Right outside the gates, on the way into the Kapalicarsi (‘covered bazaar’) we had liked the look of KOSK café, but didn’t want to stay stuck eating there when there were so many shops and stalls to explore. Our guide assured us that it is quite common at the bazaar to combine shopping and eating so he ordered the food in advance to be sent on to Muhlis Gunbatti! We were welcomed in like long lost friends - the Turkish like to make a fuss - and the trays of sliced meats, stews and chips arrived. That was a first for us, which made the experience that bit more memorable.
I was actually on the search for light kaftans that I can wear over a bikini; the atmosphere of this city put me in the mood for that flamboyant, ethnic touch. But our guide, Maher misunderstood me and thought I meant the heavy antique kind. There were dazzling robes worth 1000 Euros a piece; this store is a collectors dream. They are so decorative, heavy and of historical interest, but too fragile or stiff to wear; you could only buy them to hang as works of art. Zoe sat wide eyed in the corner, taking in all the splashes of bold colour, piles and piles of fabrics, and flags with the crescent moon. The store is an Ali Baba’s cave that is well worth seeing.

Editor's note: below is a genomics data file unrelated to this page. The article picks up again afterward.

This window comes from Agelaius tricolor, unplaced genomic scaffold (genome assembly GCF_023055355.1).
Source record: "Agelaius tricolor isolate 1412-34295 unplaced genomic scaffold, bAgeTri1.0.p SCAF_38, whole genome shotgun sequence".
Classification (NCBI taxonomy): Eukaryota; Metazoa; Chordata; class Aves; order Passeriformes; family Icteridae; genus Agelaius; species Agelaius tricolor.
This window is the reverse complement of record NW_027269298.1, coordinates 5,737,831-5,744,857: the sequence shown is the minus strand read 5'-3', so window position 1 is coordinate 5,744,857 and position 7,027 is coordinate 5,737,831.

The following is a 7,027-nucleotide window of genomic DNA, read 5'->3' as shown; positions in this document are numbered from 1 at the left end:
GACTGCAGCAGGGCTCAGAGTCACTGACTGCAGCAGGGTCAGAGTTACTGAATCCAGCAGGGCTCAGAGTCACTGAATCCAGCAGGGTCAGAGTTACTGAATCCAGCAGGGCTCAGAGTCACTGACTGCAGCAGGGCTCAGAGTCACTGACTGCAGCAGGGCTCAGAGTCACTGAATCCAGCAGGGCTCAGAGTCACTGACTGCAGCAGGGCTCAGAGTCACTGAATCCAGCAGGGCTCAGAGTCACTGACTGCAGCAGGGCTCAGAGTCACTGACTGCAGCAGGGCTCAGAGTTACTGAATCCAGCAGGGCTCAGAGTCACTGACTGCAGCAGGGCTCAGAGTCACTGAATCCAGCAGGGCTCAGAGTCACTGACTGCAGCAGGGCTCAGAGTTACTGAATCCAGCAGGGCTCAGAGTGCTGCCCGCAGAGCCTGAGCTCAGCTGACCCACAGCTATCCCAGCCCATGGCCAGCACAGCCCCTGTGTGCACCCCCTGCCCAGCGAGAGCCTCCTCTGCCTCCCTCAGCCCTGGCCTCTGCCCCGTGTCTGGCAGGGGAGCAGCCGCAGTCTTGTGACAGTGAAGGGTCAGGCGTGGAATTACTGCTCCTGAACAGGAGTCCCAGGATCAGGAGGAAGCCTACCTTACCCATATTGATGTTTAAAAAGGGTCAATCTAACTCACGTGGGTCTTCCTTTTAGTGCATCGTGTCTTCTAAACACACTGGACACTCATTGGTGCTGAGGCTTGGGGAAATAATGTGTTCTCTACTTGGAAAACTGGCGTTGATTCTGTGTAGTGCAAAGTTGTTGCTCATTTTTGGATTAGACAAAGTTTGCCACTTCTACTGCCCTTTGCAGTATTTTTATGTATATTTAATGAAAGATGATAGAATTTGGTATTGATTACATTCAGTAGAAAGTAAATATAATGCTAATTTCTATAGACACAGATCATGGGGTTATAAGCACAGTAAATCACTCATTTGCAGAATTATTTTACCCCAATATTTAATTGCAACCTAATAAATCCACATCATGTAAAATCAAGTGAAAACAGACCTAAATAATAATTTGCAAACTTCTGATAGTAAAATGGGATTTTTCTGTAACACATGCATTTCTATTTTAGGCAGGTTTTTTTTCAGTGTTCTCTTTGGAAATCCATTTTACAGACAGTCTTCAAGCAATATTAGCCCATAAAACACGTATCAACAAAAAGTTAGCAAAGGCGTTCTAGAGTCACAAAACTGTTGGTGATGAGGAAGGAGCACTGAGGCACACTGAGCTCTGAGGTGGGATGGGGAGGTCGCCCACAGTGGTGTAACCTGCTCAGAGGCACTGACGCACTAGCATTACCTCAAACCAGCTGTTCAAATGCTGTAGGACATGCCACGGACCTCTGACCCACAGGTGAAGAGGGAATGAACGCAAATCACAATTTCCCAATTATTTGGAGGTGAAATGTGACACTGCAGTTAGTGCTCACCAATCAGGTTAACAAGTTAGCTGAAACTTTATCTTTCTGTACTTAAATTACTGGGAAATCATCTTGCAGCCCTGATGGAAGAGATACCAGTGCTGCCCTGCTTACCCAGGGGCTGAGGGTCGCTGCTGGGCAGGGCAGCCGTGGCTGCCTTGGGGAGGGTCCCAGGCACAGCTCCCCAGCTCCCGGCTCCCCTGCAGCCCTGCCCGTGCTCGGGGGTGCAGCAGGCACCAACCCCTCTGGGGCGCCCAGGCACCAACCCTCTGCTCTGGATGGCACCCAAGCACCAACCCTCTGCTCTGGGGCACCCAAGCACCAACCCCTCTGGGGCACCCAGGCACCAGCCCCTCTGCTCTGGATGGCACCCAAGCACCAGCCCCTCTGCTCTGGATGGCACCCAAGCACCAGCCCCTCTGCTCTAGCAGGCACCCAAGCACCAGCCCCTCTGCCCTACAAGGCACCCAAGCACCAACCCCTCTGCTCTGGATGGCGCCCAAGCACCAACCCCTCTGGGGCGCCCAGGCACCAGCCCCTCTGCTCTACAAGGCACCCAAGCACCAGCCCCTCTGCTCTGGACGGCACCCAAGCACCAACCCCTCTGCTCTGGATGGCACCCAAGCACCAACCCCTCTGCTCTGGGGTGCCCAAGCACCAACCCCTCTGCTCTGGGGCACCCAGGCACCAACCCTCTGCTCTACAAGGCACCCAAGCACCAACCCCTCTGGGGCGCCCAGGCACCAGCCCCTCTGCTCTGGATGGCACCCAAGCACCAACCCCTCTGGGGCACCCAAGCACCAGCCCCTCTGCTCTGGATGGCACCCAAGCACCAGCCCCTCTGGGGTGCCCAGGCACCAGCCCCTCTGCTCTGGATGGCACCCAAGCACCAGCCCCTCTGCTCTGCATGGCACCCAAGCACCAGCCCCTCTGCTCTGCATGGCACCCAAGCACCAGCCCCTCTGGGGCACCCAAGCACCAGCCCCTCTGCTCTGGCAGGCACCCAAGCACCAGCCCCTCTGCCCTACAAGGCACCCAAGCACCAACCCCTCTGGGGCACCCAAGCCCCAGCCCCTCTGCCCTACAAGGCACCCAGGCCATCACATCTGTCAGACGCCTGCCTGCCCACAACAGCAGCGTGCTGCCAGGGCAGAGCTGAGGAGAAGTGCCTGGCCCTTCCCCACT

There are also very expensive fine jewelry stores here, but you can come genie oil lamps and beaten old jugs. I loved the exotic glassware, particularly the tea sets with wire frames and golden rims.
Wherever you looked, in any direction, there were other alleyways beckoning and market locals everywhere washing their hands at the public taps on ceramic tiles. The majority of these women look stocky, like the Russian peasant dolls, and you can see the same Eastern European-influenced floral patterns on their shawls. But times have changed when a traditionally dressed woman works a Burberry pattern into her look!
Jonathan was a little taken aback by modern developments like neon signs and electronic cash registers. He is always seeking to recapture the grit and authenticity he loves so much at Jerusalem markets! But the age of the building and personality of the vendors certainly add a distinctive Turkish flavour to this shopping experience.